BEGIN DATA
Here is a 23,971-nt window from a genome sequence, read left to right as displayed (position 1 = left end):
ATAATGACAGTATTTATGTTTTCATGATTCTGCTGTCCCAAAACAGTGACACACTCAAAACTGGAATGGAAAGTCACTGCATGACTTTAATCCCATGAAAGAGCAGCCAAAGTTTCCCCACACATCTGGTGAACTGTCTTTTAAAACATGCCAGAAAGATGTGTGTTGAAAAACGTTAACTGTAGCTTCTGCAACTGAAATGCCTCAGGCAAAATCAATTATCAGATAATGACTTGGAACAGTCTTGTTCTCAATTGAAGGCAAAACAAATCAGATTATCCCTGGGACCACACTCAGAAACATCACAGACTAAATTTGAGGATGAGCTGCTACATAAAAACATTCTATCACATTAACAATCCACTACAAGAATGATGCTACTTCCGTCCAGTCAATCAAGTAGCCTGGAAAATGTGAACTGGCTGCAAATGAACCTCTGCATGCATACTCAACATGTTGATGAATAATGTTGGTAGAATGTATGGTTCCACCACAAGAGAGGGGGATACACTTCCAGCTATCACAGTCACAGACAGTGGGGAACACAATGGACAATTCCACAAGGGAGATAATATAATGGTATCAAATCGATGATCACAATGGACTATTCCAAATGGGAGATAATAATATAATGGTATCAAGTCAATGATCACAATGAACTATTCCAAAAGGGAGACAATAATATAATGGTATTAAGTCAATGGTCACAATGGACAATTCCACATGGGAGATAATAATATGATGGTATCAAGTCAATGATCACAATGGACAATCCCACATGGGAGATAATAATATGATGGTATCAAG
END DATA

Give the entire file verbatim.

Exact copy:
Here is a 23,971-nt window from a genome sequence, read left to right as displayed (position 1 = left end):
ATAATGACAGTATTTATGTTTTCATGATTCTGCTGTCCCAAAACAGTGACACACTCAAAACTGGAATGGAAAGTCACTGCATGACTTTAATCCCATGAAAGAGCAGCCAAAGTTTCCCCACACATCTGGTGAACTGTCTTTTAAAACATGCCAGAAAGATGTGTGTTGAAAAACGTTAACTGTAGCTTCTGCAACTGAAATGCCTCAGGCAAAATCAATTATCAGATAATGACTTGGAACAGTCTTGTTCTCAATTGAAGGCAAAACAAATCAGATTATCCCTGGGACCACACTCAGAAACATCACAGACTAAATTTGAGGATGAGCTGCTACATAAAAACATTCTATCACATTAACAATCCACTACAAGAATGATGCTACTTCCGTCCAGTCAATCAAGTAGCCTGGAAAATGTGAACTGGCTGCAAATGAACCTCTGCATGCATACTCAACATGTTGATGAATAATGTTGGTAGAATGTATGGTTCCACCACAAGAGAGGGGGATACACTTCCAGCTATCACAGTCACAGACAGTGGGGAACACAATGGACAATTCCACAAGGGAGATAATATAATGGTATCAAATCGATGATCACAATGGACTATTCCAAATGGGAGATAATAATATAATGGTATCAAGTCAATGATCACAATGAACTATTCCAAAAGGGAGACAATAATATAATGGTATTAAGTCAATGGTCACAATGGACAATTCCACATGGGAGATAATAATATGATGGTATCAAGTCAATGATCACAATGGACAATCCCACATGGGAGATAATAATATGATGGTATCAAG